Decatur Schools will hold vaccination event for staffFILE PHOTO USED FOR ILLUSTRATION PURPOSES. Photo by Dean Hesse.
By Sara Amis, contributor
Decatur, GA — Superintendent Dr. David Dude announced at the March 9 City Schools of Decatur School Board meeting that the district will be holding a vaccination event for staff this Saturday, March 13.
The event is being coordinated with the DeKalb County Board of Health and will be held in Doraville in order to accommodate the expected number of people.
“It’s the Johnson & Johnson one shot vaccine, and we anticipate being able to serve four or five hundred staff,” said Dude. He said that CSD’s nurses, who have been credentialed to give vaccines, will be administering the vaccines in coordination with the Board of Health. Dude added that if there was more demand than they could accommodate, the district would schedule a second event, and that they would hold future events within the district.
Wednesday night the district will offer an information session on vaccinations via Zoom for staff. Board member Heather Tell asked if the information session could be recorded and posted for the general public.
Renfroe Middle School principal Greg Wiseman and Decatur High School principal Rochelle Lofstrand gave favorable reports on the partial return to in person schooling this week.
Minor problems such as students not having Chromebooks were easily resolved, and Lofstrand said that only one student showed up on the wrong day for their cohort.
“Just to have kids and teachers back in that building, it’s great,” said Wiseman.
Aissistant Superintendent Maggie Fehrman reported on the ongoing plans to bring more students back to the buildings, including the problem of trying to maintain social distancing if the schools are operating at or near full capacity.
Dude was optimistic, with caveats.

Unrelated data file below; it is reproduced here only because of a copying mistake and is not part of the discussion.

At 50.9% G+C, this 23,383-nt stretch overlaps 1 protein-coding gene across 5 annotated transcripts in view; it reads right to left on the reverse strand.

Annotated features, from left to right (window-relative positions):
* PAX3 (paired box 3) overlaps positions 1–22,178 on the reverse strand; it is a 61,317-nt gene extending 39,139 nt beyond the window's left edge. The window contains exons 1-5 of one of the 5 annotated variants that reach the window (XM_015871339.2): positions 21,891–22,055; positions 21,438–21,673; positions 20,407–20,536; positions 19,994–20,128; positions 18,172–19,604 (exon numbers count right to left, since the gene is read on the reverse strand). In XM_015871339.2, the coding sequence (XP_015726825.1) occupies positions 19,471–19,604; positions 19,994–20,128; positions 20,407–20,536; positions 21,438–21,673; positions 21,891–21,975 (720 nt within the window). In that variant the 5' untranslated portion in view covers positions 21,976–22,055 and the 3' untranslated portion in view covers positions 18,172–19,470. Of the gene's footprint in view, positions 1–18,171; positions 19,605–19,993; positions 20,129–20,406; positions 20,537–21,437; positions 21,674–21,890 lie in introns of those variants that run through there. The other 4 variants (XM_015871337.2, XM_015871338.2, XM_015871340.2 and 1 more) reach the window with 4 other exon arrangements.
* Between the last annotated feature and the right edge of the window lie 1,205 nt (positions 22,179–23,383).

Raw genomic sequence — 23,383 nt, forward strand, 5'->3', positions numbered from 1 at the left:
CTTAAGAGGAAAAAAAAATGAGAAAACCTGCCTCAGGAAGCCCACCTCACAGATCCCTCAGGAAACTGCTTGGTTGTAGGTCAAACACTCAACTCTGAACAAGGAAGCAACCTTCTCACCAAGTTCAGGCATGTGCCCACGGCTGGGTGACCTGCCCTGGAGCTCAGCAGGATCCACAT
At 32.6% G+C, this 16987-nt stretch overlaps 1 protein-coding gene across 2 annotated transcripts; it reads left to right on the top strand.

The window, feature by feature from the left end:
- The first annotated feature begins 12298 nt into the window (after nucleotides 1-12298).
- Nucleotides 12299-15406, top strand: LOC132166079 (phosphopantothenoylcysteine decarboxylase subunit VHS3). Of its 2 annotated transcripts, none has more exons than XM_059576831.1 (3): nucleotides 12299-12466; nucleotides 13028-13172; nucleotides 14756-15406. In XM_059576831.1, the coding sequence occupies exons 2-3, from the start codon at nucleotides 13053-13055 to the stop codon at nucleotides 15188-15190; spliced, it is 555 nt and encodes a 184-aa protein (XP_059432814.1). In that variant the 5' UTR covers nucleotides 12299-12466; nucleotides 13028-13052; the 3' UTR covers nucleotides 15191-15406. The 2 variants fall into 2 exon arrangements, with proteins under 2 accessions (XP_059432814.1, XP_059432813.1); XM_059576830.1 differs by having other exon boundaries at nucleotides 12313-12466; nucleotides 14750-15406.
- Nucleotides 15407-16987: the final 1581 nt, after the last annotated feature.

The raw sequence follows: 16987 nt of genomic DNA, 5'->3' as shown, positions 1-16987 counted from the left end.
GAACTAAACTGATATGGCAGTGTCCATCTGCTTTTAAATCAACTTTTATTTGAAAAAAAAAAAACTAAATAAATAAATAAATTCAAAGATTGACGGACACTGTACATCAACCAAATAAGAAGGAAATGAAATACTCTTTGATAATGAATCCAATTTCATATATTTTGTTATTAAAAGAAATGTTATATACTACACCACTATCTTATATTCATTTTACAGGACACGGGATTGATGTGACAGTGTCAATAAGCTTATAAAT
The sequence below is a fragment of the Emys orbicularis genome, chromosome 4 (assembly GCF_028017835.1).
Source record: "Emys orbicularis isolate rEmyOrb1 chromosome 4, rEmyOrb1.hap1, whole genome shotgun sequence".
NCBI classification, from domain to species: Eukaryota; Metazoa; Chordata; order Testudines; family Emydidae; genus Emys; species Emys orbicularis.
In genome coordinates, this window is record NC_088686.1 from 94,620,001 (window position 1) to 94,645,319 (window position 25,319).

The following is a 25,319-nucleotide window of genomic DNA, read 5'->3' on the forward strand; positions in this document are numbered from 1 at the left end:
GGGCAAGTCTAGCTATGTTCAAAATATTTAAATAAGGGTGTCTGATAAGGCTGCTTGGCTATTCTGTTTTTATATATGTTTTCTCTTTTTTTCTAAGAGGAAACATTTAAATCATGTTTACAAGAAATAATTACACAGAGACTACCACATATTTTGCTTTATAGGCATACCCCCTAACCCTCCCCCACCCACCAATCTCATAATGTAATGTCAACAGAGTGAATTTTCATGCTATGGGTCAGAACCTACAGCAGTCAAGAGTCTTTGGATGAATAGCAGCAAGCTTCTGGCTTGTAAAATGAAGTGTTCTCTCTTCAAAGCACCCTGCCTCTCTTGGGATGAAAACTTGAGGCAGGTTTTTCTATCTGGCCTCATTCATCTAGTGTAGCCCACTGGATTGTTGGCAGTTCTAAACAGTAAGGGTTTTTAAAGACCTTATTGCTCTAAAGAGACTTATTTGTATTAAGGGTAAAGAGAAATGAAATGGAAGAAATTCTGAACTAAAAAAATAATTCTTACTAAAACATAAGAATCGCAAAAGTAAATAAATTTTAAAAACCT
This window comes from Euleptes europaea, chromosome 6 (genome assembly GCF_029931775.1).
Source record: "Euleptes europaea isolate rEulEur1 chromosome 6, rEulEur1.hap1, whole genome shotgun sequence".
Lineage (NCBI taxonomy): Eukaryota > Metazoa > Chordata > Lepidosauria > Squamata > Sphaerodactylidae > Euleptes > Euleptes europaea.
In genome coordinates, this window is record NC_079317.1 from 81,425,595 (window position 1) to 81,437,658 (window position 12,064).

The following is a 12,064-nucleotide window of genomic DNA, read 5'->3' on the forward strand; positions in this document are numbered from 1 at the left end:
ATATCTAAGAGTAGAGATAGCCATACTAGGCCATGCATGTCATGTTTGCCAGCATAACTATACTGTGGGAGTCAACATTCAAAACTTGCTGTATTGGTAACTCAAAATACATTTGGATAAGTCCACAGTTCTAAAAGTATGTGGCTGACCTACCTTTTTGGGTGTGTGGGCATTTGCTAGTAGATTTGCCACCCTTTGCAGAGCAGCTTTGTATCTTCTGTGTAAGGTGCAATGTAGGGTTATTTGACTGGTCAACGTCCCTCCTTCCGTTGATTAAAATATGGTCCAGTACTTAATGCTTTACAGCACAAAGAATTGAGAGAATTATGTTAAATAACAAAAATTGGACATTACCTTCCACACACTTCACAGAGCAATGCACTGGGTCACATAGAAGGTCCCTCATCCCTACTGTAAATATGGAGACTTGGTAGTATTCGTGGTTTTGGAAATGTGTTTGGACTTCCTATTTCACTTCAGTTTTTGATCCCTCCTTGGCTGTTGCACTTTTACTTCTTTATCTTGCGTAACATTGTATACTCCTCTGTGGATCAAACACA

“If things keep going the way they’re going, it looks like we will be able to have everyone who wants to be in person for full days in the fall,” said Dude, adding that the district would need to maintain mitigation strategies such as masks and make some kind of accommodation for meals.
Board member James Herndon expressed caution, saying that the district had made overly optimistic predictions in the past that they had had to walk back. He stated that if vaccinations continue to increase and cases continue to drop, barring any new outbreaks from variant strains of the virus, school may re open as normal in the fall with key mitigations in place.
Public comments echoed that caution.
Decatur resident Susan Camp expressed concern that surveys were not necessarily reaching all parents and therefore not giving an accurate picture of how many students actually wanted to return.
Dr. Kamika Sims pointed out that as of yet there are no vaccines approved for children under 16, and that it was unlikely that children 12 and under would be vaccinated any time soon.
“I’m concerned about the statement that school will look normal in the fall with some mitigation strategies. I’m afraid that means that we will once again be unprepared,” said Sims.
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